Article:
Electrical Adapters: Like most other countries in Europe, Liechtenstein uses an electrical voltage of 230 volts at a frequency of 50 Hertz.

Rail Travel: Train travel is one of the major transportation modes in Liechtenstein. In fact, the railway networks are connected to the train systems of other European countries, which makes it easier to travel to other neighboring regions from Liechtenstein. There are currently four railway stations that service the country from the Feldkirch-Buchs line. This makes it easier to get around and reach other parts of the country with ease.

Car Travel: Aside from train travel, driving is relatively easy when you travel to Liechtenstein. It has an impressive network of roads that allow you to travel seamlessly to other parts of the country, as well as other countries in Europe. The excellent road conditions make driving the preferred mode of travel for locals and tourists alike.

Trivia: Despite not sharing borders with Germany, Liechtenstein is a German ­speaking nation. It is also the smallest of all German­speaking nations.

Liechtensteiner Cuisine

The cuisine in Liechtenstein has been influenced by its neighboring countries, particularly Austria and Switzerland. The use of cheese and soup are very prominent in the country’s cuisine. Meanwhile, its expansive dairy industry means that they also use a lot of milk products in cooking. Other common ingredients used in Liechtensteiner cuisine are beef, chicken, pork, potatoes, greens and cabbage.

One of their most notable dishes is called Muesli. This is a breakfast dish that is prepared with uncooked rolled oats served in water or juice with various types of fruits and nuts.

Rosti is also popular in Liechtenstein. It is a coarsely grated potato that is fried. There are several variations to this dish depending on which region it is made from.

To help you sample local and authentic cuisine when you travel to Liechtenstein, take note of some of the most notable dishes from their cuisine:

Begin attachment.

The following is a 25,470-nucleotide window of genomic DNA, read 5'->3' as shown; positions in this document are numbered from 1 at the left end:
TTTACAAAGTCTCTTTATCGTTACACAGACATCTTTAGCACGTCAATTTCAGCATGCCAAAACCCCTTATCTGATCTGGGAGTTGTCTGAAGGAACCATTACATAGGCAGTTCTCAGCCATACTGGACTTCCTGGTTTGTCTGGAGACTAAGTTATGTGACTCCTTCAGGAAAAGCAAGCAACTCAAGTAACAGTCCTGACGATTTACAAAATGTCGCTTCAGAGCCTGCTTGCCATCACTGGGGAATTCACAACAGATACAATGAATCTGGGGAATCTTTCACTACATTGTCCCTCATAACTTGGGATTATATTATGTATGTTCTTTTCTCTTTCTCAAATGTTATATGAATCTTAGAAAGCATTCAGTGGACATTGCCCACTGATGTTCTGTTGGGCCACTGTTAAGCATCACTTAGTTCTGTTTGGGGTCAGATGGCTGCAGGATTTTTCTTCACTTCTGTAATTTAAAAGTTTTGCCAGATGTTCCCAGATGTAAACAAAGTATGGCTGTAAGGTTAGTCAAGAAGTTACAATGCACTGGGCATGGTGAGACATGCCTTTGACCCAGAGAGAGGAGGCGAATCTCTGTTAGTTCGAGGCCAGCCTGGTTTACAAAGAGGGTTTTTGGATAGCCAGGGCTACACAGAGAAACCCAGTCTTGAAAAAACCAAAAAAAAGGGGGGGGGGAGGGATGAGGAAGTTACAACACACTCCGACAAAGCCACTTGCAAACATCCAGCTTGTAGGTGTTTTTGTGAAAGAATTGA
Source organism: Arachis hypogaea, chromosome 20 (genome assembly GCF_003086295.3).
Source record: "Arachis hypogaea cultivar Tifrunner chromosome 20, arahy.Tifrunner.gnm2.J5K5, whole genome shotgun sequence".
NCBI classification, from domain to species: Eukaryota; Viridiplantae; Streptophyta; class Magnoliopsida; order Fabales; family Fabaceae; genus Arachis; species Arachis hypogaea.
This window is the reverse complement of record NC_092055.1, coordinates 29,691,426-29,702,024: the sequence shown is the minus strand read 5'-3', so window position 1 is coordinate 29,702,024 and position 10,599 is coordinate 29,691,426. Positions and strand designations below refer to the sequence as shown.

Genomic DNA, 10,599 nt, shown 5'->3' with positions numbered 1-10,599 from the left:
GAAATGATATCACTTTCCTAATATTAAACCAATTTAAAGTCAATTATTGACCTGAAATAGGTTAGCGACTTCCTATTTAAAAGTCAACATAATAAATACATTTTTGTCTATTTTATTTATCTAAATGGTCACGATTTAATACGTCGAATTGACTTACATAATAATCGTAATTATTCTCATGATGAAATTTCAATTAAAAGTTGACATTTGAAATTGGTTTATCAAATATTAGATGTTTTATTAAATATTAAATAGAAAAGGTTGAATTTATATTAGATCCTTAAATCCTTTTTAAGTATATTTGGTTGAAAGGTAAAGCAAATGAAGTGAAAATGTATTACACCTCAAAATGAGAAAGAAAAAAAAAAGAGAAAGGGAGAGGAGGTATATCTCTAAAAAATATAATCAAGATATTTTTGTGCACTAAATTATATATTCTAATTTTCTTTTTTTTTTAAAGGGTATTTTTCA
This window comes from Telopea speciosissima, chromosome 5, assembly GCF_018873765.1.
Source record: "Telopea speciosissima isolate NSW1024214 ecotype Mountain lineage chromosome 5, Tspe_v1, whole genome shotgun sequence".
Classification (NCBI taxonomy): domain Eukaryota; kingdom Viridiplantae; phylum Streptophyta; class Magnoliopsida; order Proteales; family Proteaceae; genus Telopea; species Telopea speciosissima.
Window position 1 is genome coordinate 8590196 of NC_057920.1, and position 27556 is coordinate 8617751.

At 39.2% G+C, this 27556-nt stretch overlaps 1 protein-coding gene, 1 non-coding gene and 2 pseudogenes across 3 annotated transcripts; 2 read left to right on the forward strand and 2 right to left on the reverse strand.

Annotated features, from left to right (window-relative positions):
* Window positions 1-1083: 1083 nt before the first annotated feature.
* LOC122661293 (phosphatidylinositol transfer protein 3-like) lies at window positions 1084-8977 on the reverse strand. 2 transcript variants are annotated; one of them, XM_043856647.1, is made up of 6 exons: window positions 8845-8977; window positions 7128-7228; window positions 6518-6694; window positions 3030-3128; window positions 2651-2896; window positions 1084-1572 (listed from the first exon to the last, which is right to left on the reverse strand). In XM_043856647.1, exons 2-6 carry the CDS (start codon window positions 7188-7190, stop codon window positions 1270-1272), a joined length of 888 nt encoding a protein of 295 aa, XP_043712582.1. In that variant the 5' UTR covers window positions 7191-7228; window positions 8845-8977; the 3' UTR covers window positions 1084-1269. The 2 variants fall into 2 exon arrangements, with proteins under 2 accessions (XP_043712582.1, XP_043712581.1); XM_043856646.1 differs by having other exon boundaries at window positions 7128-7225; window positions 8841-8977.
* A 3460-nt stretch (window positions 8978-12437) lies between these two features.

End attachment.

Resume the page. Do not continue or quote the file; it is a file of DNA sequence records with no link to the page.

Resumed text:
• Hafalaab – A type of soup served with ham or bacon and dumplings.
  • Saukerkas – A local cheese produced in Liechtenstein.
  • Schnitzel – A breaded cutlet dish prepared using boneless meat.
  • Wurst – A type of smoked sausage.
  • Kasknopfl – A tiny dumpling that is topped with cheese.
  • Torkarebl – A porridge dish that is similar to a dumpling.

Travel to Liechtenstein: Notable Attractions

Travel to Liechtenstein won’t be complete without exploring some of its many tourist attractions. While the country might be small, it does not lack in terms of options on what you can see or do. Below are some of the attractions you need to add to your itinerary:

Vaduz Castle: This palace is the official residence of the Prince of Liechtenstein. The castle was named after the town where it sits in – Vaduz. The town is also the capital of Liechtenstein. The palace is situated atop a hill overlooking the entire town.

Vaduz Cathedral: Also known as the Cathedral of St. Florin, this neo­Gothic church serves as the center of the Roman Catholic archdiocese in Liechtenstein.

Gutenberg Castle: Unlike Vaduz Castle, this one is not a residence building. It is a preserved castle within the town of Balzers. It is one of the five castles within the principality of Balzers. However, it is just one of two that are preserved until today. It is also one of the most popular attractions for those who travel to Liechtenstein.

Schalun Castle: This castle is most commonly referred to as the Wildschloss. This castle ruin is located within the town of Vaduz. It is located amongst the mountains and is only within a kilometer from the town center.

Kunstmuseum Liechtenstein: This state-of-the-art facility is home to the Liechtenstein State Art Gallery. It is where you will find many modern and contemporary artwork pieces. There are temporary exhibits held at this museum but there are permanent exhibits to see during your visit which includes sculptures and artwork from the Prince of Liechtenstein collection.

Historical Eschnerberg Trail: If you love hiking, this is a must when you travel to Liechtenstein. This is one of the most scenic hikes you will ever take in your life as you will pass through quaint towns and villages within an alpine setting. In fact, the wooded slopes, mountain peaks, and valleys of the Eschnerberg Trail has drawn tourists to come to Liechtenstein.